A woman who lost her High Court battle to use frozen embryos against the wishes of her former partner wants to donate them to infertile couples.
Lorraine Hadley with Natallie Evans at the High Court
Lorraine Hadley said if she could not have the babies, she hoped somebody else could benefit.
But it is not known if her ex-husband Wayne will agree to donate the embryos.
Ms Hadley has a month to decide if she will challenge the High Court decision that she cannot use the embryos.
The High Court judge ordered that, if she does not appeal, the two embryos currently being stored should be destroyed.
They were created using her eggs and her ex-husband's sperm.
Ms Hadley, 38, from Baswich, Staffordshire, has a 17-year-old daughter from a previous relationship, but says fertility problems mean the embryos represent her only opportunity of having another child naturally.
She told BBC Radio 4's Women's Hour she hoped her ex-husband Wayne would agree to donating the embryos.
"At the end of the day, it's still a life that was created.
"Even if I can't have them, Wayne might consider we donate them so that at least someone else might benefit."
Ms Hadley fought her High Court battle with Natallie Evans, who also wanted to use embryos created while she was with her ex-partner.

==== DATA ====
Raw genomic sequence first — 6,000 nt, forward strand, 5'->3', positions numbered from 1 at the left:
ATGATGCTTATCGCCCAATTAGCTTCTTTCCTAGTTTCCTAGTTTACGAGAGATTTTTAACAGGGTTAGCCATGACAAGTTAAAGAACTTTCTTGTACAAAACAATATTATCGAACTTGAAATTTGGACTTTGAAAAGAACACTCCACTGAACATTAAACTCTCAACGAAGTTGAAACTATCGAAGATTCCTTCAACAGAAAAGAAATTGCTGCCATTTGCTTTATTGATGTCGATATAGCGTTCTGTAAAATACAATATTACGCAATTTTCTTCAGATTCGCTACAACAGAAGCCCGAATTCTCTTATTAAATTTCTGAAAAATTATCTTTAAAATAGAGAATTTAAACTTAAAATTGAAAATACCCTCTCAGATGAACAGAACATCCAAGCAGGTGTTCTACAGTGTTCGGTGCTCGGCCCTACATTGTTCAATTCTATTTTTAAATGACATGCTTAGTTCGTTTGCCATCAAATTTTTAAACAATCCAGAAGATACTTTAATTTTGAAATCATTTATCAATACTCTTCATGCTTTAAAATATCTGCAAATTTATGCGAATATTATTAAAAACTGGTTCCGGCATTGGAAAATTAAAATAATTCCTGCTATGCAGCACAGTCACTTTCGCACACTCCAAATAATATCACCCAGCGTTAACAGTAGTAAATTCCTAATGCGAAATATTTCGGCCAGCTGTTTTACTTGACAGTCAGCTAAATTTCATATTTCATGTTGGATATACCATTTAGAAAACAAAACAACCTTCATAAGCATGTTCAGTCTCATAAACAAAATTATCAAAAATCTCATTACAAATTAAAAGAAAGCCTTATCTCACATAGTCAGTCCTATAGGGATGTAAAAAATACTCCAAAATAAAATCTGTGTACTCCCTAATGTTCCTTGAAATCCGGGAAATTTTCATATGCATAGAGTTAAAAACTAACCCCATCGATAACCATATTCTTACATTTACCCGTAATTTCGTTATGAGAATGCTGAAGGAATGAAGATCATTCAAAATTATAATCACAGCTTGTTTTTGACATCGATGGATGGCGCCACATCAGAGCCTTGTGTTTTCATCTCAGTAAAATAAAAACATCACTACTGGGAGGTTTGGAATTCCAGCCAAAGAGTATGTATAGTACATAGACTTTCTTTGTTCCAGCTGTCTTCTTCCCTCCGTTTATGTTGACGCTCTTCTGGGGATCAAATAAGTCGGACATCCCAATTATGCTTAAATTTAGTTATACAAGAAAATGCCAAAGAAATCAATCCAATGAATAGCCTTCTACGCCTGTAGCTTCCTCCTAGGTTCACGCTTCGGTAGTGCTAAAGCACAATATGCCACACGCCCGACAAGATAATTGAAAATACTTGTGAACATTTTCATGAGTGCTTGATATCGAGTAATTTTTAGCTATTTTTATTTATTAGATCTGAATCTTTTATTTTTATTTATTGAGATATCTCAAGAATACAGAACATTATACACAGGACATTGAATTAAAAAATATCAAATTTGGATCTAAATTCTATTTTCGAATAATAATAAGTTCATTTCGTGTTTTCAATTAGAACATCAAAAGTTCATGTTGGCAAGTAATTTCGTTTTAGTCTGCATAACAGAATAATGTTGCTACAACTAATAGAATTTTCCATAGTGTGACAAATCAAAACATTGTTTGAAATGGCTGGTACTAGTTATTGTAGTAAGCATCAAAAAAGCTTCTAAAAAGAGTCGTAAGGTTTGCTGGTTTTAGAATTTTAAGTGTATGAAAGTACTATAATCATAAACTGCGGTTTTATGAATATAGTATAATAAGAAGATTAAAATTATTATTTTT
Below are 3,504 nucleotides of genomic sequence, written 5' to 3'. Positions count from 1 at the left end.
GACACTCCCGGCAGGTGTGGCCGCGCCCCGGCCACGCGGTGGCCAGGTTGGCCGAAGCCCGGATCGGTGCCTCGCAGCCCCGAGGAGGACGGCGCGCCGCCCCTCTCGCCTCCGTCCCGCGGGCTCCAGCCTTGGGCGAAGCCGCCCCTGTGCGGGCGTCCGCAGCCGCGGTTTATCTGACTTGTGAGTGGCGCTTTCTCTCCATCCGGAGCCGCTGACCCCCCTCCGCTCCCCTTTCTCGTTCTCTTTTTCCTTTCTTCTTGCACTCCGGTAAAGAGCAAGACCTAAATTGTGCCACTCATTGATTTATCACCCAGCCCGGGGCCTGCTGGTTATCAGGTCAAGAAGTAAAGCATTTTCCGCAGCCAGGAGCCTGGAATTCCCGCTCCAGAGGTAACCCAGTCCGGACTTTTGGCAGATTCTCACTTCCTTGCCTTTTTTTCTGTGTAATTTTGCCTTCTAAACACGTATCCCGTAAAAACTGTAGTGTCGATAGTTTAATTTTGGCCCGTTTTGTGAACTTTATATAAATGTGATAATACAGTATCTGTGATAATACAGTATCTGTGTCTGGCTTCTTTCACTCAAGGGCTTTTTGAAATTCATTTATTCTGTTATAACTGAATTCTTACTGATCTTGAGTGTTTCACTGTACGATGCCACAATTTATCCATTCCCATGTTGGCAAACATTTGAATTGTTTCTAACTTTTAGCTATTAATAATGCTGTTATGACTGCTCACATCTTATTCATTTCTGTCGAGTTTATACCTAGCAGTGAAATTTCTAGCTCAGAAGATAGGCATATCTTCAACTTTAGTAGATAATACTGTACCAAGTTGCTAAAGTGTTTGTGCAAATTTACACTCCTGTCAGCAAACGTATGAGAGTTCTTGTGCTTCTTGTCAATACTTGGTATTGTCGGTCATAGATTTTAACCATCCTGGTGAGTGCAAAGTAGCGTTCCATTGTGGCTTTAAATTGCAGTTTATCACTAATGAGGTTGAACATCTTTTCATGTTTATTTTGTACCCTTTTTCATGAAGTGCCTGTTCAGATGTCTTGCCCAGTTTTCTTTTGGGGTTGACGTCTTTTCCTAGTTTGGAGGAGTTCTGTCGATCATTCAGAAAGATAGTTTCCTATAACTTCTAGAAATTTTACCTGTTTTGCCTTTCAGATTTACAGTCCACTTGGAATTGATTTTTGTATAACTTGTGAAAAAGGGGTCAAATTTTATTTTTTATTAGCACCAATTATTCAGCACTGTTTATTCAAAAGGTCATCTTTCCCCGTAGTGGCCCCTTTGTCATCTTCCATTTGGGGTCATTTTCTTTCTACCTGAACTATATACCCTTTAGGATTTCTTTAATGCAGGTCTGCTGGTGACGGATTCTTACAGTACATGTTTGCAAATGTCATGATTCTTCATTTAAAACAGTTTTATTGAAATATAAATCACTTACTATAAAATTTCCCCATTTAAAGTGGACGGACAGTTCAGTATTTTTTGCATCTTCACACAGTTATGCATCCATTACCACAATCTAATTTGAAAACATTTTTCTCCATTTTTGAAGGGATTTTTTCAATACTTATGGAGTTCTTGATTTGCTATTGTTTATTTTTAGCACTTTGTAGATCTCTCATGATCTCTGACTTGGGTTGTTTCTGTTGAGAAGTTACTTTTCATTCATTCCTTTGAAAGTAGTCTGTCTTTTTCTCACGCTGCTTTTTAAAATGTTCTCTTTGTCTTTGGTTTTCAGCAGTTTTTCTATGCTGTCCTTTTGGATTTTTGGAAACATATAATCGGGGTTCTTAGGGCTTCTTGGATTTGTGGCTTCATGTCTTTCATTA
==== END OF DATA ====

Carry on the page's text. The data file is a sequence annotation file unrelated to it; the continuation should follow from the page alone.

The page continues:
Ms Evans, 31, of Trowbridge, Wiltshire, had her ovaries removed after being diagnosed with cancer.
She had six embryos created and frozen while she was with her boyfriend Howard Johnston.
The women were challenging a law which says both parties must consent to the storage and use of embryos at every stage of the IVF process.
They said if they had fallen pregnant naturally, and then split up with their partners, the men would have had no say over whether or not they could have their babies.
But Judge Justice Wall said that, although he had sympathy for the women's situation, he could not over-rule the law as it stood.
He said it was up to Parliament, rather than the High Court, to decide if the law needed to be changed.
The women were refused the right to appeal at the High Court, but could take their case to the Court of Appeal or on to the European Courts.
The 1990 Human Fertilisation and Embryology Act says embryos cannot be implanted in a woman unless both partners involved in their creation consent to the procedure.
A spokeswoman for the Human Fertilisation and Embryology Authority said there was no lega reason to prevent the embryos being donated to infertile couples, but said the Hadley's may have to draw up a new consent form to allow for donation to take place,